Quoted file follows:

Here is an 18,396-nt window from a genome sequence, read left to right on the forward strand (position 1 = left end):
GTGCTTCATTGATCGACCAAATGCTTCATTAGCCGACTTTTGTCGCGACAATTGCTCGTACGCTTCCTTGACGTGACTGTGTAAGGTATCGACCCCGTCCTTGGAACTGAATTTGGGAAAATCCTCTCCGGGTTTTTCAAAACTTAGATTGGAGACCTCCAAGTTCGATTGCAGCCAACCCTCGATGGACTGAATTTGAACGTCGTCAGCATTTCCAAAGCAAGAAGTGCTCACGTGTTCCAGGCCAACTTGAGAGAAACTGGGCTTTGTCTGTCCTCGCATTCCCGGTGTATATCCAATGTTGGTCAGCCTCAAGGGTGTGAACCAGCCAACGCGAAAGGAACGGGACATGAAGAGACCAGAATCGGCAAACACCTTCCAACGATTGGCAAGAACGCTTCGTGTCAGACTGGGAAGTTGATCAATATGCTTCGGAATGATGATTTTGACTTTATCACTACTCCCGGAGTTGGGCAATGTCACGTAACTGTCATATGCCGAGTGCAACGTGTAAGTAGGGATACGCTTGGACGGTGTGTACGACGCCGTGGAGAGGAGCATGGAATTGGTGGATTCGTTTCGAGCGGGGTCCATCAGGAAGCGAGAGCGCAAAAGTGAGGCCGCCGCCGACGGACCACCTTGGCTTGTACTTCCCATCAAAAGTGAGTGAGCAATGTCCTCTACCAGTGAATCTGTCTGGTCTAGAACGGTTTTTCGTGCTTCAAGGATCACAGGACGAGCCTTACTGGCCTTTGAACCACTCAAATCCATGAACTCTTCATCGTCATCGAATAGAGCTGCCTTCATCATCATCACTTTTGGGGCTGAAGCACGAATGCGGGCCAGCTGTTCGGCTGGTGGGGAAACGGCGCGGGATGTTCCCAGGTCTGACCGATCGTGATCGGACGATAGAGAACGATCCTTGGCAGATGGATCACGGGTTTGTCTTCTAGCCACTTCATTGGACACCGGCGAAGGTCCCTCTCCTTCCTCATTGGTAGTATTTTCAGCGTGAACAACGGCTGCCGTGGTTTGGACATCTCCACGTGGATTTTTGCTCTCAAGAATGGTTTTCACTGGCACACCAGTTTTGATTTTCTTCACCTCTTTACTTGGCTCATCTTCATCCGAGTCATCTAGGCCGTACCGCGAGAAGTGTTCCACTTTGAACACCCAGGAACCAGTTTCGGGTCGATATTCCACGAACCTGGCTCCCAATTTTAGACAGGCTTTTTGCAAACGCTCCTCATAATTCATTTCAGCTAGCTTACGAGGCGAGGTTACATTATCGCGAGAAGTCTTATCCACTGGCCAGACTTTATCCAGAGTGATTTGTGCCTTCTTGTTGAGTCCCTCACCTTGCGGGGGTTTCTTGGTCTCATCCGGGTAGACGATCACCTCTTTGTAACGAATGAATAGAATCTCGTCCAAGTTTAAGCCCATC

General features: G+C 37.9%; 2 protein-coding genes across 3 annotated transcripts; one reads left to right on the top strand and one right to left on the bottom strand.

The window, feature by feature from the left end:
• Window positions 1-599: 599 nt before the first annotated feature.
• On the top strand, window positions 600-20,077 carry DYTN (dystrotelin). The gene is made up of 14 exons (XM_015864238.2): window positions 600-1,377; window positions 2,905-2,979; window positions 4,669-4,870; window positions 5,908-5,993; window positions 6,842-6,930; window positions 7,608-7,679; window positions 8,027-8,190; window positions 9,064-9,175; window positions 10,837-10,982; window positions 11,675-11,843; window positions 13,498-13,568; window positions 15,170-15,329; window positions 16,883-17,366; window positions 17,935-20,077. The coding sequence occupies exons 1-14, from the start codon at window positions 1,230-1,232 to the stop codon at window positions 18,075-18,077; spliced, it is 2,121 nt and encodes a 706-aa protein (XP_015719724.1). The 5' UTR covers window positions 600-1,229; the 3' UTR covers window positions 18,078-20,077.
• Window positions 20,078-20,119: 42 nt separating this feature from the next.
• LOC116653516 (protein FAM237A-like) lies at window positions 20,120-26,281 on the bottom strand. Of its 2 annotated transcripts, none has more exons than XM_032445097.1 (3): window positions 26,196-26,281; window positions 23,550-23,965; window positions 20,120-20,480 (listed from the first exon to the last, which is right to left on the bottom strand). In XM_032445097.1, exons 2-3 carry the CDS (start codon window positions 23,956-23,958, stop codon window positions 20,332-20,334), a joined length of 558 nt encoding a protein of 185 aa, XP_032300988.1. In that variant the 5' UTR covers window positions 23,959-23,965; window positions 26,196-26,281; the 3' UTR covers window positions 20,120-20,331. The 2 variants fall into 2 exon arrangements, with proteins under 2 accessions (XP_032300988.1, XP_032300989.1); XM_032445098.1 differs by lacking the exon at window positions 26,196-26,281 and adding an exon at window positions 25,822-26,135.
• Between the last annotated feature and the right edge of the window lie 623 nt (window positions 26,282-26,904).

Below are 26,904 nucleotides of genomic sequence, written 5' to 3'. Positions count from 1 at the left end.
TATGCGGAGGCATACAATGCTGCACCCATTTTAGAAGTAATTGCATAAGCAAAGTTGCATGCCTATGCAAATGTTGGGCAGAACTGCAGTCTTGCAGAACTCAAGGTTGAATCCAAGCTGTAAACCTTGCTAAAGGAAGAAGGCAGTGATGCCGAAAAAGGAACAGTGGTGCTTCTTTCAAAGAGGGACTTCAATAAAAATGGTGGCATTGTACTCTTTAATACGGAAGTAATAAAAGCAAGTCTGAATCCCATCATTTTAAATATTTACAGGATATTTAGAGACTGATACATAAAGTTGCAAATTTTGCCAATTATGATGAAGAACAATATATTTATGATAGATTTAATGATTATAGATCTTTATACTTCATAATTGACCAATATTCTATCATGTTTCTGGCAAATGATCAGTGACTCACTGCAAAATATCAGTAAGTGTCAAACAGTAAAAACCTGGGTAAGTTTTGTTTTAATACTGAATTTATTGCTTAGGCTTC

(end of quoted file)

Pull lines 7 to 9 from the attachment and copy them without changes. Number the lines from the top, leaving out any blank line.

• Window positions 20,078-20,119: 42 nt separating this feature from the next.
• LOC116653516 (protein FAM237A-like) lies at window positions 20,120-26,281 on the bottom strand. Of its 2 annotated transcripts, none has more exons than XM_032445097.1 (3): window positions 26,196-26,281; window positions 23,550-23,965; window positions 20,120-20,480 (listed from the first exon to the last, which is right to left on the bottom strand). In XM_032445097.1, exons 2-3 carry the CDS (start codon window positions 23,956-23,958, stop codon window positions 20,332-20,334), a joined length of 558 nt encoding a protein of 185 aa, XP_032300988.1. In that variant the 5' UTR covers window positions 23,959-23,965; window positions 26,196-26,281; the 3' UTR covers window positions 20,120-20,331. The 2 variants fall into 2 exon arrangements, with proteins under 2 accessions (XP_032300988.1, XP_032300989.1); XM_032445098.1 differs by lacking the exon at window positions 26,196-26,281 and adding an exon at window positions 25,822-26,135.
• Between the last annotated feature and the right edge of the window lie 623 nt (window positions 26,282-26,904).